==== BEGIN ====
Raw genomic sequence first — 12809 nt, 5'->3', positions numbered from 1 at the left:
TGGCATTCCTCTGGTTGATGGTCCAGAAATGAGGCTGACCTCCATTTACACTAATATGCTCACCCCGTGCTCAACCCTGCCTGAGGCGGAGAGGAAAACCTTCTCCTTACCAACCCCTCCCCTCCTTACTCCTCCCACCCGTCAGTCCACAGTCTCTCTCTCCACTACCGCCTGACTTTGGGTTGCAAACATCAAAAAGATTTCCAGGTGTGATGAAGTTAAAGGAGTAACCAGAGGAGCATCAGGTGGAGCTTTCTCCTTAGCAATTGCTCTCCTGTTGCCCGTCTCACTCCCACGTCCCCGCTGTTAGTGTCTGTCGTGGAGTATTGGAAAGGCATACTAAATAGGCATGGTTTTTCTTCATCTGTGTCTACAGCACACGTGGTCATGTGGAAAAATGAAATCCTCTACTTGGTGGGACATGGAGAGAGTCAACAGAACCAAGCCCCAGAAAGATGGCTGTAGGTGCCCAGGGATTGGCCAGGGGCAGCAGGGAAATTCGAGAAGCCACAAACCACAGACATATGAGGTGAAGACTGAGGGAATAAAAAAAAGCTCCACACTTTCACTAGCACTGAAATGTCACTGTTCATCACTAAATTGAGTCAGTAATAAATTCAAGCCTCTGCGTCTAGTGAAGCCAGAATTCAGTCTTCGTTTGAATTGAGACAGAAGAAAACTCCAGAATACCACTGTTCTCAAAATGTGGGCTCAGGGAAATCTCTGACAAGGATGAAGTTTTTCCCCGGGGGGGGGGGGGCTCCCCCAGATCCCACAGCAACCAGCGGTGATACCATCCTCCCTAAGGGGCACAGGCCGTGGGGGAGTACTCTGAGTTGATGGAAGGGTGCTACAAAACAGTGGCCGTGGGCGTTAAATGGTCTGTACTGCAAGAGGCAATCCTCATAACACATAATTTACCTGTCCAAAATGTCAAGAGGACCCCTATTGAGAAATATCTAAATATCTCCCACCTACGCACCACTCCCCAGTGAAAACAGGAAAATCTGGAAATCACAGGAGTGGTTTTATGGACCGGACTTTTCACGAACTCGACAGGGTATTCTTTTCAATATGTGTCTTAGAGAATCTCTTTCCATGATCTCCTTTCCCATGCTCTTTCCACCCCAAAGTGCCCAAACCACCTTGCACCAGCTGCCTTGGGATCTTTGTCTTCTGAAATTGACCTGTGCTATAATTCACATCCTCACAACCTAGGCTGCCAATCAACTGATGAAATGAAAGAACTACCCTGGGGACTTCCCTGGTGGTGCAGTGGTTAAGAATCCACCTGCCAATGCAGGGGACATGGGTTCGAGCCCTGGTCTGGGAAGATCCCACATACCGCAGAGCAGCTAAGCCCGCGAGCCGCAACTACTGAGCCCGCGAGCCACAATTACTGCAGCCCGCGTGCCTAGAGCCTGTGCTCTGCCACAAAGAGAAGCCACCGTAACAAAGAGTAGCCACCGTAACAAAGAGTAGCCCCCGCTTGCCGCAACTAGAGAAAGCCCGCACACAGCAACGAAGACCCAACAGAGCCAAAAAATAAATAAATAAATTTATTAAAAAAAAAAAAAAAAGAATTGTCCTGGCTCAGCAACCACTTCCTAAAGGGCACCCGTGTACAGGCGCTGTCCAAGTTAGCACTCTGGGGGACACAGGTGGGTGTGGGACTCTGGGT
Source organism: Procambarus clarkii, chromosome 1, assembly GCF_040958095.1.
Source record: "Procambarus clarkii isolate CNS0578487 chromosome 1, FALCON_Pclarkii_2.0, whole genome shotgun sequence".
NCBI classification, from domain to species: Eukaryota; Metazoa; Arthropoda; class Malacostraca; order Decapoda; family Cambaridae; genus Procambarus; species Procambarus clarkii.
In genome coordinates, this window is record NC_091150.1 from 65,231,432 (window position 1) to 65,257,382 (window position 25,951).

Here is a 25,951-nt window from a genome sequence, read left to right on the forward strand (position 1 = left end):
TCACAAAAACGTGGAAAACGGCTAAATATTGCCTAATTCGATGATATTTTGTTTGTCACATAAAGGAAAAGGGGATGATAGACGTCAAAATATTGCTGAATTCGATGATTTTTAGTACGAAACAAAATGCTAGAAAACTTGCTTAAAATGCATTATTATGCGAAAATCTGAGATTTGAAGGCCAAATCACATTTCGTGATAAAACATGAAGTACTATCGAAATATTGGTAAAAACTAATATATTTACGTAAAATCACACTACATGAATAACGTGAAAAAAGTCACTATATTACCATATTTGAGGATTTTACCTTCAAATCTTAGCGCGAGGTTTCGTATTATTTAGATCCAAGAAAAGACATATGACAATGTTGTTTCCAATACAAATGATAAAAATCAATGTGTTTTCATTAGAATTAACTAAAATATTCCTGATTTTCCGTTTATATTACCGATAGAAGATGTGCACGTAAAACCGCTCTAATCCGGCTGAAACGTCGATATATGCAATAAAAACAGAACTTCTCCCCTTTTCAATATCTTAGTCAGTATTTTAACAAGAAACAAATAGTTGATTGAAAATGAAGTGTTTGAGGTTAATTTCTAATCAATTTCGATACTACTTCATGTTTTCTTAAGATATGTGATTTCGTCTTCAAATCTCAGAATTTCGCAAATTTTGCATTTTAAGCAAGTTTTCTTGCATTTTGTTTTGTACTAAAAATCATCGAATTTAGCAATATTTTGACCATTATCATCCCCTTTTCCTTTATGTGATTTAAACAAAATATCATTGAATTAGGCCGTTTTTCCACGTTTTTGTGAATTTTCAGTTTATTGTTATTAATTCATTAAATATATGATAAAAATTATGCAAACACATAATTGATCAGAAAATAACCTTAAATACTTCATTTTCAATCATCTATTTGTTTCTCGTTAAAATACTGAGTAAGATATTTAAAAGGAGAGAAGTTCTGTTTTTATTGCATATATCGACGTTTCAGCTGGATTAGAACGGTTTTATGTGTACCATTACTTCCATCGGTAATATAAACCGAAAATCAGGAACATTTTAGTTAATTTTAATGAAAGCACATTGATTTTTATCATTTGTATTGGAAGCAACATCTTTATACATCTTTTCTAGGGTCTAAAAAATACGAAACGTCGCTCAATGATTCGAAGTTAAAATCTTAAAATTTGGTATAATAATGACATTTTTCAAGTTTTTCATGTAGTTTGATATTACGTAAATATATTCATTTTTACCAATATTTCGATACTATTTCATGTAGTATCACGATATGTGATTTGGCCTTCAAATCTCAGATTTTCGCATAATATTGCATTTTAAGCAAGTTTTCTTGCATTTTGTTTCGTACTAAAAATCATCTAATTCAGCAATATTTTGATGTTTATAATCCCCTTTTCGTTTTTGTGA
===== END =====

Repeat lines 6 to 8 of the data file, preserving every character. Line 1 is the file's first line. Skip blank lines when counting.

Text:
In genome coordinates, this window is record NC_091150.1 from 65,231,432 (window position 1) to 65,257,382 (window position 25,951).

Here is a 25,951-nt window from a genome sequence, read left to right on the forward strand (position 1 = left end):
TCACAAAAACGTGGAAAACGGCTAAATATTGCCTAATTCGATGATATTTTGTTTGTCACATAAAGGAAAAGGGGATGATAGACGTCAAAATATTGCTGAATTCGATGATTTTTAGTACGAAACAAAATGCTAGAAAACTTGCTTAAAATGCATTATTATGCGAAAATCTGAGATTTGAAGGCCAAATCACATTTCGTGATAAAACATGAAGTACTATCGAAATATTGGTAAAAACTAATATATTTACGTAAAATCACACTACATGAATAACGTGAAAAAAGTCACTATATTACCATATTTGAGGATTTTACCTTCAAATCTTAGCGCGAGGTTTCGTATTATTTAGATCCAAGAAAAGACATATGACAATGTTGTTTCCAATACAAATGATAAAAATCAATGTGTTTTCATTAGAATTAACTAAAATATTCCTGATTTTCCGTTTATATTACCGATAGAAGATGTGCACGTAAAACCGCTCTAATCCGGCTGAAACGTCGATATATGCAATAAAAACAGAACTTCTCCCCTTTTCAATATCTTAGTCAGTATTTTAACAAGAAACAAATAGTTGATTGAAAATGAAGTGTTTGAGGTTAATTTCTAATCAATTTCGATACTACTTCATGTTTTCTTAAGATATGTGATTTCGTCTTCAAATCTCAGAATTTCGCAAATTTTGCATTTTAAGCAAGTTTTCTTGCATTTTGTTTTGTACTAAAAATCATCGAATTTAGCAATATTTTGACCATTATCATCCCCTTTTCCTTTATGTGATTTAAACAAAATATCATTGAATTAGGCCGTTTTTCCACGTTTTTGTGAATTTTCAGTTTATTGTTATTAATTCATTAAATATATGATAAAAATTATGCAAACACATAATTGATCAGAAAATAACCTTAAATACTTCATTTTCAATCATCTATTTGTTTCTCGTTAAAATACTGAGTAAGATATTTAAAAGGAGAGAAGTTCTGTTTTTATTGCATATATCGACGTTTCAGCTGGATTAGAACGGTTTTATGTGTACCATTACTTCCATCGGTAATATAAACCGAAAATCAGGAACATTTTAGTTAATTTTAATGAAAGCACATTGATTTTTATCATTTGTATTGGAAGCAACATCTTTATACATCTTTTCTAGGGTCTAAAAAATACGAAACGTCGCTCAATGATTCGAAGTTAAAATCTTAAAATTTGGTATAATAATGACATTTTTCAAGTTTTTCATGTAGTTTGATATTACGTAAATATATTCATTTTTACCAATATTTCGATACTATTTCATGTAGTATCACGATATGTGATTTGGCCTTCAAATCTCAGATTTTCGCATAATATTGCATTTTAAGCAAGTTTTCTTGCATTTTGTTTCGTACTAAAAATCATCTAATTCAGCAATATTTTGATGTTTATAATCCCCTTTTCGTTTTTGTGA